Los Angeles (May 13, 2010) - On April 26, 2010, Newsweek printed an article entitled “Straight Jacket” in which contributor Ramin Setoodeh contends that audiences do not accept openly gay actors playing straight roles, while offering no proof to support this claim other than his own discomfort. Screen Actors Guild rejects the notion that lesbian, gay, bisexual or transgender (LGBT) actors are restricted in the roles they can play.
“Intentional or not, Ramin Setoodeh’s wrongheaded argument sends a damaging and false message that we are limited in the roles we are able to play,” said actor Jason Stuart, chair of the SAG National LGBT Actors Committee. “This committee was formed to provide support to lesbian, gay, bisexual and transgender actors so that they no longer need to feel as if they must hide who they are in order to work in this business. Unfortunately, harmful attitudes like those of Setoodeh are used to pressure actors to stay in the closet. Our work is clearly not done and we will continue to fight to end fear within the acting community that being open about who you are means the end of your career. I’m an actor; it’s not who I am but what I can play that counts.”
SAG’s Affirmative Action & Diversity Department and the SAG National LGBT Actors Committee work to support LGBT actors in the workplace. “Screen Actors Guild is committed to supporting all of our members in their pursuit of work in order to attain full inclusion within the industry,” said Duncan Crabtree-Ireland, SAG deputy national executive director and general counsel. “Despite the progress made over the years, our LGBT members face discrimination and harassment as do other historically underrepresented groups and SAG will continue to demand that all performers have equal employment opportunities and insist that qualified individuals are hired regardless of how they may identify.”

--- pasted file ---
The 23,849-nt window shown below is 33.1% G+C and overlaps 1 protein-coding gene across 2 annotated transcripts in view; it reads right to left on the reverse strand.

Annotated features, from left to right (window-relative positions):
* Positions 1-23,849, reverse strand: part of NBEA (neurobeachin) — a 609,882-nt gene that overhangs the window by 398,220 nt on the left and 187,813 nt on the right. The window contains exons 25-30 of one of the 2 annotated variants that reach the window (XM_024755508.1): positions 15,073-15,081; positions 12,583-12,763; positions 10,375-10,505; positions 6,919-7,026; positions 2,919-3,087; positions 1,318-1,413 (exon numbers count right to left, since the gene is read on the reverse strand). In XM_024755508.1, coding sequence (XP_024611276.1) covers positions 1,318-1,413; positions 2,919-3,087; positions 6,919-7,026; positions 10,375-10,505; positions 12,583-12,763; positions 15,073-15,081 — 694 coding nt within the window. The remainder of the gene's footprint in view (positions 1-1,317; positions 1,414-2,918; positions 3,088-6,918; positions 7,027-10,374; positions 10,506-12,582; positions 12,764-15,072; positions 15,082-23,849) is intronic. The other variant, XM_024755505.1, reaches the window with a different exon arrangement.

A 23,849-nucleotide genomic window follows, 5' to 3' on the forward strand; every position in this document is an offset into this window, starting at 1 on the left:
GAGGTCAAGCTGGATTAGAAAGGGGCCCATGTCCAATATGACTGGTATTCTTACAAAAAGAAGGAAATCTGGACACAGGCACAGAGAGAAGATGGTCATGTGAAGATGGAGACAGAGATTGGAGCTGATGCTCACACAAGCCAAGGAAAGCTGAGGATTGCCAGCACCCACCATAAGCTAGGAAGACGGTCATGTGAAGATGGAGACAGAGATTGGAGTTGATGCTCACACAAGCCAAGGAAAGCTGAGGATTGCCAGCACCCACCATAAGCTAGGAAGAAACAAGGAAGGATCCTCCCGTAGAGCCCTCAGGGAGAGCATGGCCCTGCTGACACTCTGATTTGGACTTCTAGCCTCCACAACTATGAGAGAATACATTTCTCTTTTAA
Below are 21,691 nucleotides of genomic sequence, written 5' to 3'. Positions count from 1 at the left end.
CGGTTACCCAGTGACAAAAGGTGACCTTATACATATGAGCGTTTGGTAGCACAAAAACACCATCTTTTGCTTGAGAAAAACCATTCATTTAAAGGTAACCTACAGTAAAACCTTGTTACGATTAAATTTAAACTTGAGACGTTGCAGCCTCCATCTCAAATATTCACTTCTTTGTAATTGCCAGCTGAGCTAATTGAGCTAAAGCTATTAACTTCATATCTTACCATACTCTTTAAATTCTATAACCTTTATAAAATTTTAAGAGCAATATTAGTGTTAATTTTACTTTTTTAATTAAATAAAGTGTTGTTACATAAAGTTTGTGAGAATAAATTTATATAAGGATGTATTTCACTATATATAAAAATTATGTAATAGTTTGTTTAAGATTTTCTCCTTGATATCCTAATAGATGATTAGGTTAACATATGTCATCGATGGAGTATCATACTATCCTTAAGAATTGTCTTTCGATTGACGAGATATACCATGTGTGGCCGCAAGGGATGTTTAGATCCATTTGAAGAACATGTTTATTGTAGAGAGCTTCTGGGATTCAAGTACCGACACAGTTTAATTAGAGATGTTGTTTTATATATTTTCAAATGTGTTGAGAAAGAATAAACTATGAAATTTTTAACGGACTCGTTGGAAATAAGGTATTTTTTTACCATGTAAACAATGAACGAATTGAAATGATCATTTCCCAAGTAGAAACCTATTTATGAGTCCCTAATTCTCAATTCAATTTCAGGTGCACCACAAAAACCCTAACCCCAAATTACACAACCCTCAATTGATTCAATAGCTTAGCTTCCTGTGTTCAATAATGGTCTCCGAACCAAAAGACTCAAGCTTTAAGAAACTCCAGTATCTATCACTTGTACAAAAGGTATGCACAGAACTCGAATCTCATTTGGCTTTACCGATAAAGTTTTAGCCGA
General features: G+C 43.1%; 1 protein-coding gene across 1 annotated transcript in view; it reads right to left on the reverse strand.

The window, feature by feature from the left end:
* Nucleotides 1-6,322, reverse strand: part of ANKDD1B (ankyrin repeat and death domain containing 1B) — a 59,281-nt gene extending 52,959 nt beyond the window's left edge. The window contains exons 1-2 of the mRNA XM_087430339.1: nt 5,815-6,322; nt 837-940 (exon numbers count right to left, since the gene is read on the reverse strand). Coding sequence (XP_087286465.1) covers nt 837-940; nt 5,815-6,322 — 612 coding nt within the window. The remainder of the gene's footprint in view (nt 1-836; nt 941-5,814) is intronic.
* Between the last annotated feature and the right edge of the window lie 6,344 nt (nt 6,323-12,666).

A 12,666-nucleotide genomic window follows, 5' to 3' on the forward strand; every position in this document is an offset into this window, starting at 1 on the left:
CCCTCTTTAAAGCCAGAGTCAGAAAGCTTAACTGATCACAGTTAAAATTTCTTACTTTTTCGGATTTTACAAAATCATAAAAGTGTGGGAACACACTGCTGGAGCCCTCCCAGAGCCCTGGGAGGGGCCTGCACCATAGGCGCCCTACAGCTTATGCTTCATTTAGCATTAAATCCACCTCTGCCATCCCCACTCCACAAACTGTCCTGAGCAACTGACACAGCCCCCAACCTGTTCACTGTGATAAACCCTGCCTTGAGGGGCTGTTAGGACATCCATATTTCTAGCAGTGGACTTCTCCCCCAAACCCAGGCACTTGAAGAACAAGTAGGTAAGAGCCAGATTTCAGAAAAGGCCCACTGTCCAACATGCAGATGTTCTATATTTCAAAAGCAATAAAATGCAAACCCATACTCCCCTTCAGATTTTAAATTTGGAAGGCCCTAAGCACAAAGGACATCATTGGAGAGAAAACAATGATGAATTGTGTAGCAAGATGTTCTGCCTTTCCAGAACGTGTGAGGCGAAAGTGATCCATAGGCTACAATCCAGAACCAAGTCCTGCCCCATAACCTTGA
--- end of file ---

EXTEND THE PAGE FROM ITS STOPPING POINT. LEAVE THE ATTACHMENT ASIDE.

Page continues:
Follow SAG Communications on Twitter and Facebook! http://twitter.com/sagnews and http://www.facebook.com/screenactorsguild
Screen Actors Guild is the nation's largest labor union representing working actors. Established in 1933, SAG has a rich history in the American labor movement, from standing up to studios to break long-term engagement contracts in the 1940s to fighting for artists' rights amid the digital revolution sweeping the entertainment industry in the 21st century. With 20 Branches nationwide, SAG represents more than 125,000 actors who work in film and digital motion pictures and television programs, commercials, video games, industrials, Internet and all new media formats. The Guild exists to enhance actors' working conditions, compensation and benefits and to be a powerful, unified voice on behalf of artists' rights. SAG is a proud affiliate of the AFL-CIO. Headquartered in Los Angeles, you can visit SAG online at SAG.org.